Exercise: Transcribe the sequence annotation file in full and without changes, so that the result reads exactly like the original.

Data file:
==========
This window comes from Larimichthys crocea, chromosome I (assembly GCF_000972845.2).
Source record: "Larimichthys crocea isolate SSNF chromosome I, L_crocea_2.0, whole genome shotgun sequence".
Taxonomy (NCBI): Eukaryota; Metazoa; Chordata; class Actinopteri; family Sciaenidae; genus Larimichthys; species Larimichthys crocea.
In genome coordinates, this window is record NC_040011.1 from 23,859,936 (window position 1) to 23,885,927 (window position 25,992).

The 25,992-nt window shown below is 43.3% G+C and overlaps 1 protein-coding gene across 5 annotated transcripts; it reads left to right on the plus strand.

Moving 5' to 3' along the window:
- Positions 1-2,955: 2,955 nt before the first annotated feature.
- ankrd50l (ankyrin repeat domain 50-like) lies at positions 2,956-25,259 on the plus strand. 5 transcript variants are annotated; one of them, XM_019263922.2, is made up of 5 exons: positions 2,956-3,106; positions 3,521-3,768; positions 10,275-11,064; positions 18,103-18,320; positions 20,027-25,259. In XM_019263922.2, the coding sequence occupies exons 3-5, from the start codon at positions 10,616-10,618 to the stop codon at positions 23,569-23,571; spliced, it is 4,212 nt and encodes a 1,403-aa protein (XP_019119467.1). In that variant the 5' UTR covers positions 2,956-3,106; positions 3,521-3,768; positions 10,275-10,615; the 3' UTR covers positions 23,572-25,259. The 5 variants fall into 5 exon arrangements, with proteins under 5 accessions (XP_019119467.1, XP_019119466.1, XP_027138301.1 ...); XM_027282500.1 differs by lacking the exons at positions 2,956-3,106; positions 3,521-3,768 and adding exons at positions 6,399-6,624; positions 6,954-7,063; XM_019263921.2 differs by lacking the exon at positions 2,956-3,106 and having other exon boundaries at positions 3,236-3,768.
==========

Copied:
This window comes from Larimichthys crocea, chromosome I (assembly GCF_000972845.2).
Source record: "Larimichthys crocea isolate SSNF chromosome I, L_crocea_2.0, whole genome shotgun sequence".
Taxonomy (NCBI): Eukaryota; Metazoa; Chordata; class Actinopteri; family Sciaenidae; genus Larimichthys; species Larimichthys crocea.
In genome coordinates, this window is record NC_040011.1 from 23,859,936 (window position 1) to 23,885,927 (window position 25,992).

The 25,992-nt window shown below is 43.3% G+C and overlaps 1 protein-coding gene across 5 annotated transcripts; it reads left to right on the plus strand.

Moving 5' to 3' along the window:
- Positions 1-2,955: 2,955 nt before the first annotated feature.
- ankrd50l (ankyrin repeat domain 50-like) lies at positions 2,956-25,259 on the plus strand. 5 transcript variants are annotated; one of them, XM_019263922.2, is made up of 5 exons: positions 2,956-3,106; positions 3,521-3,768; positions 10,275-11,064; positions 18,103-18,320; positions 20,027-25,259. In XM_019263922.2, the coding sequence occupies exons 3-5, from the start codon at positions 10,616-10,618 to the stop codon at positions 23,569-23,571; spliced, it is 4,212 nt and encodes a 1,403-aa protein (XP_019119467.1). In that variant the 5' UTR covers positions 2,956-3,106; positions 3,521-3,768; positions 10,275-10,615; the 3' UTR covers positions 23,572-25,259. The 5 variants fall into 5 exon arrangements, with proteins under 5 accessions (XP_019119467.1, XP_019119466.1, XP_027138301.1 ...); XM_027282500.1 differs by lacking the exons at positions 2,956-3,106; positions 3,521-3,768 and adding exons at positions 6,399-6,624; positions 6,954-7,063; XM_019263921.2 differs by lacking the exon at positions 2,956-3,106 and having other exon boundaries at positions 3,236-3,768.